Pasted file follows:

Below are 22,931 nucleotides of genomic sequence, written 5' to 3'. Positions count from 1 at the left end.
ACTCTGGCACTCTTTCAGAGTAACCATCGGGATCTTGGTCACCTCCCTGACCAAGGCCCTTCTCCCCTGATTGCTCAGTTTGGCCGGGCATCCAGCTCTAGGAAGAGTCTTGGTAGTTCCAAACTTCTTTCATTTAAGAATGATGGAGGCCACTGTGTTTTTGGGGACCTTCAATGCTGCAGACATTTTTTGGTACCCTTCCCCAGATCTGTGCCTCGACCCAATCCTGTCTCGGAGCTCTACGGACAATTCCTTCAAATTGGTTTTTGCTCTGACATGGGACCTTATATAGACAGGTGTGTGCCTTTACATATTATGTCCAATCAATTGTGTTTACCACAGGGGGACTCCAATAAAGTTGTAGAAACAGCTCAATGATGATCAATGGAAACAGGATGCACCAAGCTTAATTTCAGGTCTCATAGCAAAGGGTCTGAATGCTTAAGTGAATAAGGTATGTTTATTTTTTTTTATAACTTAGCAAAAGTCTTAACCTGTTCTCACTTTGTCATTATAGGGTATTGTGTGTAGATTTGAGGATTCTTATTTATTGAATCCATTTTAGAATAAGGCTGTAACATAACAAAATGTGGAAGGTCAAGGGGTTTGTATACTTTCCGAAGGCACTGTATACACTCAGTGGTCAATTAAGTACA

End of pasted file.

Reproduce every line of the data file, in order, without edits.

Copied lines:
Below are 22,931 nucleotides of genomic sequence, written 5' to 3'. Positions count from 1 at the left end.
ACTCTGGCACTCTTTCAGAGTAACCATCGGGATCTTGGTCACCTCCCTGACCAAGGCCCTTCTCCCCTGATTGCTCAGTTTGGCCGGGCATCCAGCTCTAGGAAGAGTCTTGGTAGTTCCAAACTTCTTTCATTTAAGAATGATGGAGGCCACTGTGTTTTTGGGGACCTTCAATGCTGCAGACATTTTTTGGTACCCTTCCCCAGATCTGTGCCTCGACCCAATCCTGTCTCGGAGCTCTACGGACAATTCCTTCAAATTGGTTTTTGCTCTGACATGGGACCTTATATAGACAGGTGTGTGCCTTTACATATTATGTCCAATCAATTGTGTTTACCACAGGGGGACTCCAATAAAGTTGTAGAAACAGCTCAATGATGATCAATGGAAACAGGATGCACCAAGCTTAATTTCAGGTCTCATAGCAAAGGGTCTGAATGCTTAAGTGAATAAGGTATGTTTATTTTTTTTTATAACTTAGCAAAAGTCTTAACCTGTTCTCACTTTGTCATTATAGGGTATTGTGTGTAGATTTGAGGATTCTTATTTATTGAATCCATTTTAGAATAAGGCTGTAACATAACAAAATGTGGAAGGTCAAGGGGTTTGTATACTTTCCGAAGGCACTGTATACACTCAGTGGTCAATTAAGTACA